Students, parents and community members attended a presentation of Rachel's Challenge at Milford High School on Monday.
Eighth grader Rachel Harding was so moved by Rachel's Challenge that she brought her mother to a repeat presentation Monday night.
Fellow eighth grader Jamie Fuhr was so impressed by the hour-long assembly that she brought her father to the evening performance.
And ninth grader Jena Melvin was so inspired she joined other Milford High School students in forming a local Rachel's Challenge group to help continue the program's message of compassion.
"I had a friend who felt trapped and took her own life, so this reminded me of her and how I wish she was still here," Melvin said. "So about 20 other students and I met today and shared the reasons why Rachel's Challenge moved us and talked about what we could do in the community and our school to make this more than just a one-day thing."
Rachel's Challenge is a nationally-recognized motivational program with an anti-bullying message based on the life and writings of 17-year-old Rachel Joy Scott, who was the first victim of the 1999 Columbine High School shootings in Colorado.
Following Scott's death, her father began presenting his daughter's story to students and using her journals and drawings to promote compassion and understanding. To date, the Rachel's Challenge program has reached more than 18 million people.
This week, that program was presented to students at Milford High School, Milford Central Academy and Milford Middle School.
About 150 parents, students and community members also attended a presentation on Monday evening.
"It was beyond my expectations," said Milford resident Lora Harding, who attended Monday's presentation at the request of her daughter, Rachel. "It was very moving and I hope everyone who saw it really takes it to heart and follows through."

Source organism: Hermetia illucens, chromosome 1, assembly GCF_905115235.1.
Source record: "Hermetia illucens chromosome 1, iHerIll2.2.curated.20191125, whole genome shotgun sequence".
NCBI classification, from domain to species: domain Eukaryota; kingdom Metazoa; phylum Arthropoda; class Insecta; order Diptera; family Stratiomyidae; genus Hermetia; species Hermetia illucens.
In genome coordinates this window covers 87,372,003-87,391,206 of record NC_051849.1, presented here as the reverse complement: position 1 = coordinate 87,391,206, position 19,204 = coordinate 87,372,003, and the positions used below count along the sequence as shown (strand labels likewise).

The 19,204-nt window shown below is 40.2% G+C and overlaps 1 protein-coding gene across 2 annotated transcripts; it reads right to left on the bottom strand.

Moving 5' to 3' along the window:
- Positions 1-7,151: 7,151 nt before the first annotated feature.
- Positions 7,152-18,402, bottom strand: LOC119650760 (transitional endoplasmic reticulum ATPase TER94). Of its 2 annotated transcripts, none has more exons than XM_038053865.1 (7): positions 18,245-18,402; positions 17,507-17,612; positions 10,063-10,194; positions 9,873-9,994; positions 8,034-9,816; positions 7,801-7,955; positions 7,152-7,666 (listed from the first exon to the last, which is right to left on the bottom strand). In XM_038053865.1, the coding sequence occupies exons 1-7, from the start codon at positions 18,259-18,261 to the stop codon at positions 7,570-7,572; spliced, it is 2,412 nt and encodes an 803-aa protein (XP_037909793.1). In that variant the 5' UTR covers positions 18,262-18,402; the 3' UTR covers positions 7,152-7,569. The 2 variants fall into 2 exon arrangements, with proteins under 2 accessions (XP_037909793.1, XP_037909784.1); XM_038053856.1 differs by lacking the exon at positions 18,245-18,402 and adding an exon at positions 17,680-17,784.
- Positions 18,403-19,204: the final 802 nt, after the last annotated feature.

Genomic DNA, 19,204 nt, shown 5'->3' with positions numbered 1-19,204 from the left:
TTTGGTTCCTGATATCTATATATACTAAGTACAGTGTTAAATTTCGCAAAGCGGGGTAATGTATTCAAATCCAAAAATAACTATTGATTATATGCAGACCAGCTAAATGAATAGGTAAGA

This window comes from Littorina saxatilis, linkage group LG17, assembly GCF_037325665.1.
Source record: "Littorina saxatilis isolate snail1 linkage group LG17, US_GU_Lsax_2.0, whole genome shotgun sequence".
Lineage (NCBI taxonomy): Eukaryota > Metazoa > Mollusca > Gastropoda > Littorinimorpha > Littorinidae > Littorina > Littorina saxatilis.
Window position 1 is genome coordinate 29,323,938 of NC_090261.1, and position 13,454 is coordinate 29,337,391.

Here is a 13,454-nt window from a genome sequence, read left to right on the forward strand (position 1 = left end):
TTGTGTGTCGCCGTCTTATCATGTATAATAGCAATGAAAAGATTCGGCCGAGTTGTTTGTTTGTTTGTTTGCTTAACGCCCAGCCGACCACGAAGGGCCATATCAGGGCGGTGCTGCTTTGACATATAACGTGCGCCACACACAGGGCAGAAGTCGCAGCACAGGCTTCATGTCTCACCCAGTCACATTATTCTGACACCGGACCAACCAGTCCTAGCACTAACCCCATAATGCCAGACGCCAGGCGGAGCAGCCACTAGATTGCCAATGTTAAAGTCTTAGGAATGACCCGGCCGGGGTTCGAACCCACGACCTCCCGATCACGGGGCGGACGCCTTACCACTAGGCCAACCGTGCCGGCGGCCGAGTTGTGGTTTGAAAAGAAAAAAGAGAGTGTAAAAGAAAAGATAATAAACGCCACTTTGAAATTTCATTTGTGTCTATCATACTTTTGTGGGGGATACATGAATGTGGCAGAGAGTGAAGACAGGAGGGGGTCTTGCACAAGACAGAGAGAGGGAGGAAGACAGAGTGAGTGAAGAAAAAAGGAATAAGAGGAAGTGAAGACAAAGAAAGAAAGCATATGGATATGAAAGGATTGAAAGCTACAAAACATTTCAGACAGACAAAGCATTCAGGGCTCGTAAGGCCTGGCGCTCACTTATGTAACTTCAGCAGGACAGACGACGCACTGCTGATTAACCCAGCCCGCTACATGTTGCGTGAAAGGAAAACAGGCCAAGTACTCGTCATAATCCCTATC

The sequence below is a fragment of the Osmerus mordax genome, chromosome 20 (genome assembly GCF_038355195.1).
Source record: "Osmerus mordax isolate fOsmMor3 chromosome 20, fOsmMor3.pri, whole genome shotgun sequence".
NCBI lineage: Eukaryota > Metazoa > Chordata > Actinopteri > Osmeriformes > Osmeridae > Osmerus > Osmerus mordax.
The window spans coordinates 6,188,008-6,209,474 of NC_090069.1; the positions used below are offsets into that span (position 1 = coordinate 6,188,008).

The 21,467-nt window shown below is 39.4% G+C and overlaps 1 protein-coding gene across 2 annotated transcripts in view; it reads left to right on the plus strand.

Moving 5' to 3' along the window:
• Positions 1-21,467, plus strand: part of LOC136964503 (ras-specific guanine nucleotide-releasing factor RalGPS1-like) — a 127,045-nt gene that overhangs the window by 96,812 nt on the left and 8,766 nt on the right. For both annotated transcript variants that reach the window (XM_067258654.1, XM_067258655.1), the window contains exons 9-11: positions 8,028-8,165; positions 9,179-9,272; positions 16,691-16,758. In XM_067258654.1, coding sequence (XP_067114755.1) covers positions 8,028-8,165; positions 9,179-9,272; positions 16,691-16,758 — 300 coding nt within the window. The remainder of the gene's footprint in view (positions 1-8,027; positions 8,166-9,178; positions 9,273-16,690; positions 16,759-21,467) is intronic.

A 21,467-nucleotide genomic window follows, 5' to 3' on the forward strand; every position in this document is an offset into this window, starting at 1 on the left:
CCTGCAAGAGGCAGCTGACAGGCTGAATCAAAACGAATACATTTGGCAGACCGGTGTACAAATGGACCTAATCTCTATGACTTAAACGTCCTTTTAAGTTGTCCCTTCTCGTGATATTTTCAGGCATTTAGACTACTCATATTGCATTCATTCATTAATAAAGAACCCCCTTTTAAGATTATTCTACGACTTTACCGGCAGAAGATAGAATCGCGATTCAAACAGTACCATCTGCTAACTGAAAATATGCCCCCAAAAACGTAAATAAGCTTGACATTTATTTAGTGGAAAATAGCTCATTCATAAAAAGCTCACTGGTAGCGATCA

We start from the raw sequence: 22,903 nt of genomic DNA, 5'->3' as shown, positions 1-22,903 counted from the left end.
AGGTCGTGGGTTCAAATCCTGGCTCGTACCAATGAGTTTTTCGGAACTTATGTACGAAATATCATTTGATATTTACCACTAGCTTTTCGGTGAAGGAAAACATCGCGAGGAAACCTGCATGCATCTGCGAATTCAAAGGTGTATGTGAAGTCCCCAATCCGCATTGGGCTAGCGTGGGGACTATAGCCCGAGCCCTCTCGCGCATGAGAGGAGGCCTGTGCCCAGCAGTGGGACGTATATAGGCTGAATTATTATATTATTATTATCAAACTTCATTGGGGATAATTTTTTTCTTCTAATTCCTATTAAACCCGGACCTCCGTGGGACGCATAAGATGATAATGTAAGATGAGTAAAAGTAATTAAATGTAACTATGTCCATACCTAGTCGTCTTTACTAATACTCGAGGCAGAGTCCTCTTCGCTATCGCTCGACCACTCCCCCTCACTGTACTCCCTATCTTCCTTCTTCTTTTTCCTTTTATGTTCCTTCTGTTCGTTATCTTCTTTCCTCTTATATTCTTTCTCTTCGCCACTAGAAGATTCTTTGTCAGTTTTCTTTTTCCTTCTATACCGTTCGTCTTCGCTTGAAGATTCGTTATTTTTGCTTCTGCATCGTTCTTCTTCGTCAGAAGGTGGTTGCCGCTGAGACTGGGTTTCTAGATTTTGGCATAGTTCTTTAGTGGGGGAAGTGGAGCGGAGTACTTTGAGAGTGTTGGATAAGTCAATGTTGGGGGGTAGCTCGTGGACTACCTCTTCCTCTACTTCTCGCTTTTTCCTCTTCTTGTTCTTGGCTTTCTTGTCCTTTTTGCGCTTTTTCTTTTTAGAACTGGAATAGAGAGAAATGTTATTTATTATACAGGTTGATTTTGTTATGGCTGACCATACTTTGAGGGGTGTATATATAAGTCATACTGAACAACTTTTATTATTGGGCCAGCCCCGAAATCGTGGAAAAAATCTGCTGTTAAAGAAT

Rachel Harding said she's been the victim of bullying and felt a special connection to Rachel Scott's story.
"I cried when I saw it," she said. "What I thought was really cool was how she had a premonition she would die young and how she kept journals just like Anne Frank."
The Rachel's Challenge program, presented this week by J.B. Braden, draws several parallels between Scott and Frank, the iconic 15-year-old Holocaust victim whose journals, published as "The Diary of a Young Girl," are considered to be among the most important works of the 2th century.
Video used during the presentation compares quotes from the girls' journals and the influence of their writing.
"Rachel was inspired by Anne Frank," Braden said. "Anne Frank had three goals, which were to be an amazing writer, to continue living past her death and that her writing would have an impact on the world. Rachel also had goals, five of them, that I'm challenging each of you to follow in your own lives."
Braden encouraged those in attendance to look for the best in others, dream big, choose positive influences, speak with kindness and start their own chain reaction of compassion.
"People go through things every day that we don't know anything about and might never realize how smiling or asking how they're doing can make a huge difference in their lives," Braden said. "During her life, Rachel never did anything big or famous. What she did, everyone in this room tonight can do, and that is treat people with kindness and compassion."
Jamie Fuhr said she was so moved by that message that she asked her father to accompany her to Monday night's presentation.
"I teared up a bit," she said. "It was really touching and I wanted him to come back with me so I could see it again."
Her father, Jason, said he was more than happy to make the trip.
"I was only 26 years old when Columbine happened and I remember hearing and reading so much about it," he said. "I wanted to come and learn more about it and about this girl who was killed there."
Meanwhile, Albert Weir, a commissioner with the Delaware Department of Veterans Affairs who attended Monday's presentation, said he would have liked to have seen more emphasis on preventing bullying, teen suicide and school shootings.
"When things like that happen, it's not a surprise to everyone, because these kids are either troubled in school or troubled at home," he said. "The Columbine shooting, for instance, could have been stopped if the right people did the right thing at the right time. That's why, when people see the warning signs, they need to alert the police or school authorities and stop these things from happening I the first place."